Scientists from around the world are banding together to better study and, hopefully, predict a cataclysmic and potentially life-as-we-know-it ending event -- the eruption of the Yellowstone supervolcano and other massive volcanoes similar to it on the planet. The idea is to gather pertinent information about the emissions of volcanoes located around the globe to better understand and predict a coming eruption, perhaps buying humanity enough time to thwart the eruption itself or its catastrophic effects.
The Express reported this week that a "global network of researchers" was being established to create a worldwide monitoring system for large -- including supervolcanoes like Yellowstone -- and active volcanoes around the world. The monitoring system would not only study emissions but would also act as a possible early warning network against the potentially devastating impact of a super-eruption. Emphasis would be placed on the detection of gaseous emissions, particularly carbon dioxide and sulfur dioxide, given that the pair's relative volume to each other is a harbinger of volcanic eruptions. At the same time, scientists say the carbon dioxide monitoring will have the added benefit of aiding in the study of greenhouse gases that are contributing to global warming.
The DECADE (Deep Earth CArbon DEgassing) initiative comes as an answer to the growing fears of a supervolcano mega-eruption event bringing on a mini-ice age or producing enough smoke, ash, and ejecta to effectively alter weather conditions on the planet. In fact, as the Inquisitr reported in July, the best that experts can do in predicting the impending devastation of a Yellowstone supervolcano -- or any of its sister volcanoes, for that matter -- is roughly a one-year notice prior to said eruption. Given that humanity has no actual methods of thwarting those eruptions, only reacting to them, the time period is tragically small to prepare for what could very well be an end-of-the-world scenario.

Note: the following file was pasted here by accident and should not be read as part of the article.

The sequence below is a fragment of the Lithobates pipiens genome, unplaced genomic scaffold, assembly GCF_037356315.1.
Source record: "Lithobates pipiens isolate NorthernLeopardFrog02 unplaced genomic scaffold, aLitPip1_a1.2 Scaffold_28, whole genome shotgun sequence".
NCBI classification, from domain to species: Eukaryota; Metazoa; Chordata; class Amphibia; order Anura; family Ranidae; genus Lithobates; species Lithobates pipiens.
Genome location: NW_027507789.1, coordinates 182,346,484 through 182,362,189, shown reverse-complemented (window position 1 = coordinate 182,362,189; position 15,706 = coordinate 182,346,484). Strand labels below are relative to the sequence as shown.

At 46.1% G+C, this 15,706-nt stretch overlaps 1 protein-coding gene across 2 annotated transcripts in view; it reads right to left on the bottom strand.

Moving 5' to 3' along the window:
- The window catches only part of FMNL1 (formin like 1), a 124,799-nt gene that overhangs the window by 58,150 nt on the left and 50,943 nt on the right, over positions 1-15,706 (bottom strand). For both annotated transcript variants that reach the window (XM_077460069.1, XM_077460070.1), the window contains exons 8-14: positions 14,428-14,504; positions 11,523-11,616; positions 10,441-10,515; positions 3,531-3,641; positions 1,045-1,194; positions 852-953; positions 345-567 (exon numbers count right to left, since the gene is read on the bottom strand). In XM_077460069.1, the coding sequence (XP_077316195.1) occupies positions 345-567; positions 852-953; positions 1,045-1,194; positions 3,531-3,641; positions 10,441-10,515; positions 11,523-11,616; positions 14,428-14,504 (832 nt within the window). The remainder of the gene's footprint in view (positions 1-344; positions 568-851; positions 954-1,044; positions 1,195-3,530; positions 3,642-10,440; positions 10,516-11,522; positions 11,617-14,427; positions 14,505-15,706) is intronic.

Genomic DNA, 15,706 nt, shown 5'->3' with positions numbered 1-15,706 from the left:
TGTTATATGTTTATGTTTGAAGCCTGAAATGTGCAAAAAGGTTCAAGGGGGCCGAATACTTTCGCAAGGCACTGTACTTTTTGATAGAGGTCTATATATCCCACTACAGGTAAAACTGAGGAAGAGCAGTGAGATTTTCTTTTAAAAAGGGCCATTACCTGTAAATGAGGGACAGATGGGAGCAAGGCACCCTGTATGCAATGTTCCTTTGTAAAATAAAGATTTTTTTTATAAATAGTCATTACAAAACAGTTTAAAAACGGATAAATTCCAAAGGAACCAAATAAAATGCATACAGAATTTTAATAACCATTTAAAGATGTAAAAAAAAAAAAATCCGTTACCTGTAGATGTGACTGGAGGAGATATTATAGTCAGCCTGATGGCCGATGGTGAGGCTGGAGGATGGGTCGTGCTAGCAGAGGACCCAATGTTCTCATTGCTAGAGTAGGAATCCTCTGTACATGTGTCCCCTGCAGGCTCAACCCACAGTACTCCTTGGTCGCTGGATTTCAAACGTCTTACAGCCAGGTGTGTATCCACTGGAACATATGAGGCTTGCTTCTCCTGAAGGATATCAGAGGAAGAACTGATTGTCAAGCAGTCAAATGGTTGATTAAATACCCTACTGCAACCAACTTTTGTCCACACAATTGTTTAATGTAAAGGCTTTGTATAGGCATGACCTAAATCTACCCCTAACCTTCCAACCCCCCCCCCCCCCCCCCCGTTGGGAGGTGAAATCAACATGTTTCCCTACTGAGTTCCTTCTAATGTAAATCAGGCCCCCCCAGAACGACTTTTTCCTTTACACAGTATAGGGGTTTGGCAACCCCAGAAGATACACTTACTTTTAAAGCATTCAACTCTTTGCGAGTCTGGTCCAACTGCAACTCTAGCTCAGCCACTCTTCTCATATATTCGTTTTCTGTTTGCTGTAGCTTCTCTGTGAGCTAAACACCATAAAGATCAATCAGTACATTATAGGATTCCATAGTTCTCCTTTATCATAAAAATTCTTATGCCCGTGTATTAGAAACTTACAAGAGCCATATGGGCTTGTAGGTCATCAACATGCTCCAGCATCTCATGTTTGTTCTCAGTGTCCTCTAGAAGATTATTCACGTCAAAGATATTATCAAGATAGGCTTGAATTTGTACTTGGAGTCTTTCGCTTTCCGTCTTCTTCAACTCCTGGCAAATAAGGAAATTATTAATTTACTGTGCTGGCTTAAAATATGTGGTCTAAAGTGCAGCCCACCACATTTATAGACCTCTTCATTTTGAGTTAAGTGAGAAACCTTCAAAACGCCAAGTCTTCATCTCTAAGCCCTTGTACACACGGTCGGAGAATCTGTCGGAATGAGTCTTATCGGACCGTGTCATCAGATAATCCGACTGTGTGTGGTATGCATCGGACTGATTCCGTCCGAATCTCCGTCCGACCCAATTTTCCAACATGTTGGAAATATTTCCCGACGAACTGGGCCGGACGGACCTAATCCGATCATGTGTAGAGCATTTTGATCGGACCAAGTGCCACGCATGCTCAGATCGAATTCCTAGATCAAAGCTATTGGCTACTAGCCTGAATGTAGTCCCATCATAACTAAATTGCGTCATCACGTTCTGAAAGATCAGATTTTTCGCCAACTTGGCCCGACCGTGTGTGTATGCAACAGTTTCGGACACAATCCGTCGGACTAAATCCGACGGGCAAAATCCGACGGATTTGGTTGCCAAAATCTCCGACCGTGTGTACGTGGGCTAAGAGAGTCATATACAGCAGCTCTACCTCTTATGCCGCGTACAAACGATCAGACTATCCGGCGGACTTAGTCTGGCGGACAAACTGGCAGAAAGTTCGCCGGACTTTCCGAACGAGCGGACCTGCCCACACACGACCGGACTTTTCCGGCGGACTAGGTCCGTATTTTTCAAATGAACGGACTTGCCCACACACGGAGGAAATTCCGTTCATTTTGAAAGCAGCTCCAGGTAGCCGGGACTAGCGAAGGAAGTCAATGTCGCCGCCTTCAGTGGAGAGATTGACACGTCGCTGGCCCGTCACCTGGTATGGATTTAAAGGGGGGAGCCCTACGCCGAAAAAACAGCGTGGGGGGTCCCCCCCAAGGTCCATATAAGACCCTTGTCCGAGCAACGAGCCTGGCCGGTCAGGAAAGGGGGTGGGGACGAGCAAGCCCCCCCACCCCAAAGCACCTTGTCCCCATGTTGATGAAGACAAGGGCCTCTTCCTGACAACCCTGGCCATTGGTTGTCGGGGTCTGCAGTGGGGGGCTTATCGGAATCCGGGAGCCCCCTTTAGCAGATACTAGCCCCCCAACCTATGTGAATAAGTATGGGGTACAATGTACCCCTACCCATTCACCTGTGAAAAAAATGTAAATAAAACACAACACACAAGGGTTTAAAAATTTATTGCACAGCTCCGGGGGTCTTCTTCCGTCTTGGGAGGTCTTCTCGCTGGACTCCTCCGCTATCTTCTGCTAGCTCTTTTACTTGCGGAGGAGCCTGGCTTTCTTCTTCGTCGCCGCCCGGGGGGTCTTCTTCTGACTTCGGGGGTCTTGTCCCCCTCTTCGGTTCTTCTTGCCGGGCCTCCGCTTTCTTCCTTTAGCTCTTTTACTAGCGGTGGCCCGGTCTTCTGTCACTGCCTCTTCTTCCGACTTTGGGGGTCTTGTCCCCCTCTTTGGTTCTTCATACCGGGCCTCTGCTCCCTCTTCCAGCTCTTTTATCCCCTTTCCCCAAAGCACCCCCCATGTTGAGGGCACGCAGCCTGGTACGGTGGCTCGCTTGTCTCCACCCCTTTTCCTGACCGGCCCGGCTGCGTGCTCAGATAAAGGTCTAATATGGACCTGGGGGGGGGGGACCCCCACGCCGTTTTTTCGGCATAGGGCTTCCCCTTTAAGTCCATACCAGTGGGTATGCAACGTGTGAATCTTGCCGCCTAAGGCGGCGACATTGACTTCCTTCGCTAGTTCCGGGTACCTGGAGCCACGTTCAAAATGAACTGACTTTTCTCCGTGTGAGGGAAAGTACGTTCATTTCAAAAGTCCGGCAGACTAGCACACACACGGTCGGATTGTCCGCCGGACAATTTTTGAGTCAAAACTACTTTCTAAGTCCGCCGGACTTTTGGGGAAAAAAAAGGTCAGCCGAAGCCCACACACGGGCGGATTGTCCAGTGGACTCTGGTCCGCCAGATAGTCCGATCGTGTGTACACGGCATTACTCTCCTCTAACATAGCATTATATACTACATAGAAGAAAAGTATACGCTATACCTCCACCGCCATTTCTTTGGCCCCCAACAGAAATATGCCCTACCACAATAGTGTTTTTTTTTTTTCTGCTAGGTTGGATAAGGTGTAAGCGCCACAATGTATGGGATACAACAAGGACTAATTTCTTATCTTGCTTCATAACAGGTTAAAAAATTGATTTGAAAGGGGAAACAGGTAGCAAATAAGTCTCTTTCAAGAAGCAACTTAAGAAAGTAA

Even worse, as the Express noted, studies indicate that there is a 5 to 10 percent chance that a super-eruption will occur during the 21st century. The last time the Yellowstone supervolcano, home to the largest supervolcano on Earth, erupted was 1.3 million years ago, spewing an estimated 22 million kilometers of ejecta.
The head of DECADE, Tobias Fischer, a volcanologist at the University of New Mexico, said of the initiative, "We are deploying automated monitoring stations at volcanoes around the world to measure the gases they emit. We measure carbon dioxide, sulphur dioxide, and water vapour (steam), the major gases emitted by all volcanoes on the planet."
"In the hours before an eruption, we see consistent changes in the amount of carbon dioxide emitted relative to sulphur dioxide. Keeping an eye on the ratios globally via satellites and on-site monitoring helps us learn the precursors of volcanic eruptions."
DECADE is hopeful that it will be able to triple the number of volcano monitoring stations around the planet by 2019. Still, the emissions monitoring is not a definitive predictor.
Maarten de Moor, who works out of the National University in Costa Rica, explained that scientists are "more and more confident that changes in the carbon to sulphur ratio precede eruptions. Potentially, we can now see an eruption coming just by looking at gas emissions."
As it stands, the DECADE monitoring system, if the gas emissions can be used as eruption predictors, would be the only warning humanity would have of a world-altering supervolcano eruption.
According to CNN, researchers at the University of Utah last year discovered that one of the magma chambers — a previously undetected chamber — underneath Yellowstone National Park expanded the supervolcano's size 2.5 times what it was thought to be. The new data indicated that just that single magma chamber, which, oddly enough, was the supervolcano's topmost chamber, held enough magma to fill the Grand Canyon 14 times.
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